Carefree era of the 1950s was the cat’s pajamas

Way back in the 1950s, we had a whole different language than what passes for conversation these days.

“See you later, alligator,” one teen would say as they were heading for a class.

“After ’while, crocodile,” came the sing-song reply from the other.

That actually was a hit song of that time, by Bill Haley.

On a good day, during lunch hour, you got to ride in an old jalopy to cruise down Main Street for a few minutes of listening to the hit parade on the radio. Didn’t have a tape deck or CD player. Didn’t have ear phones, or buds, as they are now known. Just a simple AM radio.

It was just a matter of “don’t touch that dial,” if your favorite tune was playing. We were feeling hunky dory with the breeze blowing in the cranked-down windows. “Gee, willikers! That was swell,” and we were “in like Flynn” and “living the life of Riley.”

We were the teens of the ’50s — the girls in their poodle skirts, bobby socks, saddle shoes, penny loafers and pedal pushers. The hair was either bobbed or pulled back in a ponytail. I can tell you, we felt like the cat’s pajamas — carefree, without a worry in the world.

The guys were “cool cats,” with their slicked-back, greasy hair combed in a duck tail. That was partly due to the TV show “77 Sunset Strip,” with the character Kookie who wore his hair that way. If I recall, the phrase was, ”Kookie, Kookie, slick back your hair.”

I am certain that sometimes our parents lamented, “This is a fine kettle of fish,” in worrying about what was about to become of their offspring. But not for all the tea in China would they get us back to the old-style knickers and spats.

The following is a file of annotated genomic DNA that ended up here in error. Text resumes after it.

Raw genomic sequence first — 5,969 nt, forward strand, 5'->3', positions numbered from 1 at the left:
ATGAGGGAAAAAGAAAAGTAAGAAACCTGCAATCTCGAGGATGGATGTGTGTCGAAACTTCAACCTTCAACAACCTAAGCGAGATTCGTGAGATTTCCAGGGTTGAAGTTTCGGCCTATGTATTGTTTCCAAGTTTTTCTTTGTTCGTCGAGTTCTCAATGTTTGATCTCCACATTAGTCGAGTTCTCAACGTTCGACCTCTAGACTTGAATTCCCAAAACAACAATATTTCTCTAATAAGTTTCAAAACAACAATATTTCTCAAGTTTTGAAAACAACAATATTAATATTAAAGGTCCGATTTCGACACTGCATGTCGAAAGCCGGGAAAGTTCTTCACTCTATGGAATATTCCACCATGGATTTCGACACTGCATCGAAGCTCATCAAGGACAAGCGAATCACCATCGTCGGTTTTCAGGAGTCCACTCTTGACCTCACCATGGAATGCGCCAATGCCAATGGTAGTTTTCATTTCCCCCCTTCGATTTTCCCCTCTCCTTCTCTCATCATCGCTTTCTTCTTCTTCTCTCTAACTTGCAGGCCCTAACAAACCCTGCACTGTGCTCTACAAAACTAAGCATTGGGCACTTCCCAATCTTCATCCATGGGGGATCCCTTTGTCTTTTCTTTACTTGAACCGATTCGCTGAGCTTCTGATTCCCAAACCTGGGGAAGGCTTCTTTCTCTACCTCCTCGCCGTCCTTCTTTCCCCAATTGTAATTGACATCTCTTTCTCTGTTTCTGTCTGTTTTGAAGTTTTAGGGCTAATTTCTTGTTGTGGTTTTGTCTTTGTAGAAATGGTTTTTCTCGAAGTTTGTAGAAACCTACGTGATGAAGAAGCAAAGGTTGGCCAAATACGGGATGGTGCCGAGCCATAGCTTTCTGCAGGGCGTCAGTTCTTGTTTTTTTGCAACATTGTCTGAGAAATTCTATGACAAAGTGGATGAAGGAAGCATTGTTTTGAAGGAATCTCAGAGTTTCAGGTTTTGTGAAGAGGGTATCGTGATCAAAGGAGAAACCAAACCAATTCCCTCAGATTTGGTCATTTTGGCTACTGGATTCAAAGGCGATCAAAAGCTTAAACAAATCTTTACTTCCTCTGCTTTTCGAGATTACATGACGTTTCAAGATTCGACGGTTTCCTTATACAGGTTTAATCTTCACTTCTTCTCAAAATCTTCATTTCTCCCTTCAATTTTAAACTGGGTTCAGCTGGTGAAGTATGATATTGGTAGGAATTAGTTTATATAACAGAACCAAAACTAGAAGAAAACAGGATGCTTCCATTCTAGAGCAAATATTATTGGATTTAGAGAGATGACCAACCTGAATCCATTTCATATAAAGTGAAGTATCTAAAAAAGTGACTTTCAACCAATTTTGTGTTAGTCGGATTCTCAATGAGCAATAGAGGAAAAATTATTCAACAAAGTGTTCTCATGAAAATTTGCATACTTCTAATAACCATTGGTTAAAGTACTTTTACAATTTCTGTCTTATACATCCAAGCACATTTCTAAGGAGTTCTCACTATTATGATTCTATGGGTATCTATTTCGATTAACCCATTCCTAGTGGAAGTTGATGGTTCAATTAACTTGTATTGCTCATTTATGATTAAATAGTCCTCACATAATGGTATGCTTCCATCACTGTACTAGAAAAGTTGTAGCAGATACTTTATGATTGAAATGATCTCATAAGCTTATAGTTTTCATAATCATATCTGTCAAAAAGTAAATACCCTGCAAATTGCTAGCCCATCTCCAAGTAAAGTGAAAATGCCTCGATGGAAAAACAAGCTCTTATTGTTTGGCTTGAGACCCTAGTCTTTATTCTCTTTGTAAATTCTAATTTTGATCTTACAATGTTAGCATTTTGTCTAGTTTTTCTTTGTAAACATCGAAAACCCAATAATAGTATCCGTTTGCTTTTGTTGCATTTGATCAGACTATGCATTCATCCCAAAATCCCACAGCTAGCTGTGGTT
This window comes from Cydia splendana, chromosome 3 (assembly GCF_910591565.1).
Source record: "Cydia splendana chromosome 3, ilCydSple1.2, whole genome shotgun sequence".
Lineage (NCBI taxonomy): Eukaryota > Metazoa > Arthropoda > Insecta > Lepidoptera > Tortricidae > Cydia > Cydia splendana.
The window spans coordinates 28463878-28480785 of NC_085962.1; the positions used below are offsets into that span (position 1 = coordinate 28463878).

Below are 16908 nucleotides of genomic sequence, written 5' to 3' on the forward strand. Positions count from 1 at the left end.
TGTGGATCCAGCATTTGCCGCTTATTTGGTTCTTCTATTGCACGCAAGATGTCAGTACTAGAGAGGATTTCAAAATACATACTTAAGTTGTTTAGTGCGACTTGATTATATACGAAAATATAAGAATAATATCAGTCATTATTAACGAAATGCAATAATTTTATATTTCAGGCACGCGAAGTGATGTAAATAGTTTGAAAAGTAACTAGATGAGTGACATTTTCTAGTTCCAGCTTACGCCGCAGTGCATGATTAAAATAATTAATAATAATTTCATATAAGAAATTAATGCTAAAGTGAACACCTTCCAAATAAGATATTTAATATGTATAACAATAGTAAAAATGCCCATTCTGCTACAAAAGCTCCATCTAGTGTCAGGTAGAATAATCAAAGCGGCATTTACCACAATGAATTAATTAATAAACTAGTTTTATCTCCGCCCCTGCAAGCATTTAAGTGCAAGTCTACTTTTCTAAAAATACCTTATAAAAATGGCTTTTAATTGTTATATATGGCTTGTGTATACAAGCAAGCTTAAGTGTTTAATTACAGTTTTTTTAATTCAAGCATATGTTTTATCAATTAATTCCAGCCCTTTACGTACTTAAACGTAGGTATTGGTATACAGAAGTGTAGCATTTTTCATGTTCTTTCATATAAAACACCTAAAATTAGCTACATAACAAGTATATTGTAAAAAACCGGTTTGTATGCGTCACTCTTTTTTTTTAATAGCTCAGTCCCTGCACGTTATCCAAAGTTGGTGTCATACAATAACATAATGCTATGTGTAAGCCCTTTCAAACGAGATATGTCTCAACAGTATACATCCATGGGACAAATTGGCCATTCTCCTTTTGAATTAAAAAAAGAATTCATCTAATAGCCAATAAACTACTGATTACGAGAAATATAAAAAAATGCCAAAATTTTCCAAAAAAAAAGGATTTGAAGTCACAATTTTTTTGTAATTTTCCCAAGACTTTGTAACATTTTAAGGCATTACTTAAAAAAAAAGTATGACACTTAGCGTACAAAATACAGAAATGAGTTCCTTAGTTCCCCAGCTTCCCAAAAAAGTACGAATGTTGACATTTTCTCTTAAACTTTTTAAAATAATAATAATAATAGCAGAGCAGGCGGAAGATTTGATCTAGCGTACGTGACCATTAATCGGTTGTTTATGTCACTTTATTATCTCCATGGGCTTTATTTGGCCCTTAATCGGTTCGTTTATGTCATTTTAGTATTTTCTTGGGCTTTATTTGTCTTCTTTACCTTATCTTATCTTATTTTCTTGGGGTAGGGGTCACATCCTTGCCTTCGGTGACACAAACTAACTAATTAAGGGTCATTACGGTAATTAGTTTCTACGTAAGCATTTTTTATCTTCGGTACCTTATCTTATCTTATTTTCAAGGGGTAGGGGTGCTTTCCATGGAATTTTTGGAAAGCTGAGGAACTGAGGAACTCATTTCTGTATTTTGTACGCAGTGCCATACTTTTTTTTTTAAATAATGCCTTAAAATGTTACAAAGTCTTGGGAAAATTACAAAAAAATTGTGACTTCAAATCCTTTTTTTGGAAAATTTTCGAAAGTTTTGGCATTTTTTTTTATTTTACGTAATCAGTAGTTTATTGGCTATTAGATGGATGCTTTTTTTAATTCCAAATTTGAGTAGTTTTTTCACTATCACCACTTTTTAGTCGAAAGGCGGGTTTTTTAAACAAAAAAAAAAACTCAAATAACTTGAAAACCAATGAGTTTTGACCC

The best “bib and tucker” of their day gave way to a new bib and tucker of the ’50s. TV had come on the scene, and so we were able to see what was going on in the world. The house I grew up in did not have a TV until I was in seventh grade, but that was a great time to explore the teen world through “American Bandstand,” where we saw the latest dance steps to the latest music. Did Dick Clark ever get old? Not to us, “daddy-o,” which actually was a phrase gleaned from “The Many Loves of Dobie Gillis,” a TV show.

In addition to the bandstand, there was the “Mickey Mouse Club.” Now admit it, the tune is playing through your mind as you think about that show. Annette Funicello was every guy’s dream, and every girl wanted to be just like her. All of this made us want to “Rock Around the Clock Tonight,” by Bill Haley and the Comets.

Funny, how we thought we were so cool, and yet most of our lingo was taken from songs or TV shows.

TV in the ’50s had lots of westerns — Marshal Dillon, “Have Gun — Will Travel,” “Wagon Train” and “Rawhide,” just to name a few. Can you name the young guy in “Rawhide” who is still directing, producing and sometimes acting in movies today? Yes, none other than Clint Eastwood.

Comedies such as “I Love Lucy,” “Father Knows Best,” “The Ozzie and Harriet Show,” “Burns and Allen” and “Leave it to Beaver” were staples. There were also variety shows, such as Ed Sullivan.

Way back in the 1950s, life was much different in America than it is now. Is it because so much has changed with technology? Or is it that I am no longer a teenager, and I now see things as a senior citizen?